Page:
What is the number one health complaint during the menopausal transition?

Would you like to know what the most common menopausal signs and symptoms are? 

There are so many different signs and symptoms of the menopausal transition, Andrea Donskey from Morphus has so far counted 84 of them, and her list is still growing!!

When I think of the menopausal transition the first health complaint that springs to mind are hot flushes. But in a recent cohort study by Evernow, which included over 100,000 women they put this symptom at number 5, they found that 70% of women in their study struggled with this symptom.

In number 4 they found that 75.7% of the women in their study experienced brain fog. It doesn’t surprise me at all that this one came in the top 5. 

At number 3 was weight changes with 78.1% of women experiencing this symptom. 

With 78.6% of women experiencing sleep disruptions, this came in at number 2. 

The most common symptom of the menopausal transition as found in Evernow’s 100,000 women cohort study was fatigue and low energy. 81.5% of women in the cohort study struggled with fatigue.


(In case you were wondering number 10 was vaginal dryness, number 9 was mood swings, number 8 was anxiety and or depression, number 7 was joint or muscle discomfort, and number 6 was night sweats.)


Fatigue is such a generic symptom. It is very multifactorial and women can have very different underlying triggers for their lack of energy.

When fatigue strikes it's time to consider the role of phospholipids. These make up your cellular membrane. If you don’t have a healthy membrane you can’t have a healthy cell. It’s within your cell that you will find your mitochondria. Mitochondrial dysfunction is a huge cause of fatigue. Think of your mitochondria as your battery within your cells. If they are out of charge so are you. 

Nutrient deficiencies are extremely common these days. A few key nutrients for fatigue include your electrolytes, Vitamin B12, Vitamin D, and iron (please make sure you check ferritin when you check iron). In some cases like iron, both high levels and low levels can contribute to fatigue. 

While you are testing please also consider these ones.

  • Glucose, insulin, and HbA1C - are all fasting tests. Blood sugar issues are riff during the menopausal transition. If you have a sweet tooth, this is probably something you should consider. But some women have blood sugar issues without having a sweet tooth and stress may be your problem in that case, as stress releases a stress hormone called cortisol and cortisol releases your stored sugar into the bloodstream to provide you with extra energy to escape whatever predator you're running away from but in reality these days our stressors aren’t chasing us. Instead, they are mental and emotional stresses like a missed deadline and not hungry animals.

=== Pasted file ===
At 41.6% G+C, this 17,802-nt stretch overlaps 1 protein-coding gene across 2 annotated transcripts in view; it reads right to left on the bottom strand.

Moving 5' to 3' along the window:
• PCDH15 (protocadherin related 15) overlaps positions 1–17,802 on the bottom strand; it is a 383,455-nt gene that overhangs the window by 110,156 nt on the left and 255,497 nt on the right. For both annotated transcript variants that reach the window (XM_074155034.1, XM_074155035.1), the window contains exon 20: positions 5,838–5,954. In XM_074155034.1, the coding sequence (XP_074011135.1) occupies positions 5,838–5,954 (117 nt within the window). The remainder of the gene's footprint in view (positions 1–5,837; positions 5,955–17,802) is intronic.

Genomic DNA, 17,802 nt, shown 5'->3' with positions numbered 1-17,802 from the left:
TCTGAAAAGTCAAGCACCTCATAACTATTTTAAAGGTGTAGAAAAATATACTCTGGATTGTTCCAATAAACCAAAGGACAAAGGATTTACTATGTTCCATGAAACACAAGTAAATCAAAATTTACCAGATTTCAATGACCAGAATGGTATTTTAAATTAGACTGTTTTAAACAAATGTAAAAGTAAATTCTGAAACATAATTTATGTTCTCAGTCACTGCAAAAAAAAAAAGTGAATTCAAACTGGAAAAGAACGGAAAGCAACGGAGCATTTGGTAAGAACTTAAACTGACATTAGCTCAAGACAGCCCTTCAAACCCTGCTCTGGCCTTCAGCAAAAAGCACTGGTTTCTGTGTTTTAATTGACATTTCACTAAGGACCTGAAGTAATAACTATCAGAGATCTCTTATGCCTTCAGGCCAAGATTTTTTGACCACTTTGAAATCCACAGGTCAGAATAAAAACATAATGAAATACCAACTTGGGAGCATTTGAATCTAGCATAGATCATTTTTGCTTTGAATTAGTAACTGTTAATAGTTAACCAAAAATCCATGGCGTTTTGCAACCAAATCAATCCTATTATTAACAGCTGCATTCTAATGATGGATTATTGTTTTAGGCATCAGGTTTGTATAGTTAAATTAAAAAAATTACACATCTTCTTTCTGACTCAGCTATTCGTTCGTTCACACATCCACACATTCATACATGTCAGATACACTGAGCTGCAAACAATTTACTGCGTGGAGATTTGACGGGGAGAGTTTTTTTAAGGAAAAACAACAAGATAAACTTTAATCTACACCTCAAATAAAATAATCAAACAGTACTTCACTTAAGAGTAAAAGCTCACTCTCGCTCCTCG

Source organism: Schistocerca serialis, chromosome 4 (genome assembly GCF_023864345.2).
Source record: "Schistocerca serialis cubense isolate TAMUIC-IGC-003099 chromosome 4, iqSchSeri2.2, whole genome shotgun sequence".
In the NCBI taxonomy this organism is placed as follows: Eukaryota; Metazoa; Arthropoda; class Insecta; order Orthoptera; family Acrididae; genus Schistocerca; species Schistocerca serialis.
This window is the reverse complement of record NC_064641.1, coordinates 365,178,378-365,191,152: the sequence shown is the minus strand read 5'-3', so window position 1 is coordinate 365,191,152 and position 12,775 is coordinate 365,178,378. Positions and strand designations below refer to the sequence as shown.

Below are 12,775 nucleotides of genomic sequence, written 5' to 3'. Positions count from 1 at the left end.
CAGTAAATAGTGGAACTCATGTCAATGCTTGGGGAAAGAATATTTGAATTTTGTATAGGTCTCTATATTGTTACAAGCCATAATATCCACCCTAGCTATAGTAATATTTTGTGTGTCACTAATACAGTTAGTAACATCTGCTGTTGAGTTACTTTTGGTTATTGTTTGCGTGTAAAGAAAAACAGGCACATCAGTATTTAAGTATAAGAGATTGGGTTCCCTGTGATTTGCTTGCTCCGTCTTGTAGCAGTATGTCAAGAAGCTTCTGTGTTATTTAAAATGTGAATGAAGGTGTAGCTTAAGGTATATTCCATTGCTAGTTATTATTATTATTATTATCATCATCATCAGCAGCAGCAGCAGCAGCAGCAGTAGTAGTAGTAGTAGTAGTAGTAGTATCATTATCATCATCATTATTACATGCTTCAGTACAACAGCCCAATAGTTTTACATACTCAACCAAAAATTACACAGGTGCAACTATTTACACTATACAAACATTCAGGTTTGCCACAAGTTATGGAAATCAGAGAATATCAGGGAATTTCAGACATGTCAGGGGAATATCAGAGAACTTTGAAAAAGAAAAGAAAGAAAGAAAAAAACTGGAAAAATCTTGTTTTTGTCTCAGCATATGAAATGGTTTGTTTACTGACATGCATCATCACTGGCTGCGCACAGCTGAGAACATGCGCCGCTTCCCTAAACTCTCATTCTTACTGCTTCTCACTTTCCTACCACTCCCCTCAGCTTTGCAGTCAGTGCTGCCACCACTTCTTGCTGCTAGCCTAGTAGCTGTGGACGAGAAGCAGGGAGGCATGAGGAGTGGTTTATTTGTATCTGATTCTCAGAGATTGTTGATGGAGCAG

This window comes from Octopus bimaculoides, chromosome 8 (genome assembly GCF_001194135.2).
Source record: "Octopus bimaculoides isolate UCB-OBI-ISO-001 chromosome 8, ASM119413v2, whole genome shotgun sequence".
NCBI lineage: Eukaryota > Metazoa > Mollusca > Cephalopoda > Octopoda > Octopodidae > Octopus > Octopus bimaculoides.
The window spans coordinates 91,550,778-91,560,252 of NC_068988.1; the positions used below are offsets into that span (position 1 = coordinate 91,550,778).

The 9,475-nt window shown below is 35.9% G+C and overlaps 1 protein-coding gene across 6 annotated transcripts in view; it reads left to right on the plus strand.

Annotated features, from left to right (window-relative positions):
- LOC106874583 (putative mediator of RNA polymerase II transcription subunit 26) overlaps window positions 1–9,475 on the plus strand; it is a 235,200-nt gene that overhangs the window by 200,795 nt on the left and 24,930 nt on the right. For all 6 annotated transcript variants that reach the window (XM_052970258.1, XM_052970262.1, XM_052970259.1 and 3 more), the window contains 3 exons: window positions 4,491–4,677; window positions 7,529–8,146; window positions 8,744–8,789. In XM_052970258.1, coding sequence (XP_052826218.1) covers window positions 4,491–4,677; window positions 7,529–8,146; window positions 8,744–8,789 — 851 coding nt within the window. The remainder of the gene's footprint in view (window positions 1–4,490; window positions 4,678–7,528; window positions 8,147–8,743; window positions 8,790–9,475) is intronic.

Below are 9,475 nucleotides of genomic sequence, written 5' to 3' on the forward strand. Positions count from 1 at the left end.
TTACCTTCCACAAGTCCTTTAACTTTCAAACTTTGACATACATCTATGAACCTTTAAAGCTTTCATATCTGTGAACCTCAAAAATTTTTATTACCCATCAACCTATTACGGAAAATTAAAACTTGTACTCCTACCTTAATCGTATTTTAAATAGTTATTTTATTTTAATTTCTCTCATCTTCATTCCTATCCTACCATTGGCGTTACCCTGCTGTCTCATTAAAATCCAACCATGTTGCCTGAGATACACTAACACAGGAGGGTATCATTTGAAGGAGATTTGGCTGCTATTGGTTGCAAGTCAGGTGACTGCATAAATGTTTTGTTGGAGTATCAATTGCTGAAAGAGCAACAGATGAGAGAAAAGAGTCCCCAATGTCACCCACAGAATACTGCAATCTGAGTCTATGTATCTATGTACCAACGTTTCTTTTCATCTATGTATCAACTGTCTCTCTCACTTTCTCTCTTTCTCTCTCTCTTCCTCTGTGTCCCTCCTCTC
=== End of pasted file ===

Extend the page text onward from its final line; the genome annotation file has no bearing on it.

• Thyroid dysfunction especially hypothyroidism is another major contributor to feeling fatigued.
  • Liver issues, there are several reasons why liver dysfunction results in fatigue. The liver is a critical organ responsible for supporting metabolism, immunity, digestion, detoxification, and more. It’s very busy and unfortunately, we do many things to hinder its work. Things like drinking alcohol, eating heavily sprayed foods, breathing in polluted air, or living in a mould filled home. As well as these environmental toxins there are also viral liver infections like hepatitis that could be making us feel slow and sluggish.
  • While we are talking about infections. Both acute and chronic infections can make us feel tired. It probably doesn’t surprise you when you are fighting the latest new bug on the block that you will feel tired but not everyone realises that chronic latent infections like Epstein Barr virus, that you might have caught in your younger days are still in your system and can be either behaving by laying dormant or could be causing trouble. Chronic fatigue usually has an underlying viral component.


Here are a few other considerations

  • There is a strong link between mental health and fatigue. Stress, anxiety, and depression all have strong ties to feeling fatigued.
  • And last but not least is issues with oxygenation and circulation. An example of an oxygenation issue is sleep apnea, here we don’t get a regular continuous amount of oxygen in overnight. This certainly contributes to fatigue and other serious consequences. Poor circulation slows or reduces the amount of oxygenated blood and other nutrients transported via the blood from reaching our cells. 


Another finding they discovered was that the transition may actually be closer to a 20-year journey and not a 10-year one as previously thought. So please do not put your head in the sand and try to wait it out if you are suffering. Consider booking a consultation today.


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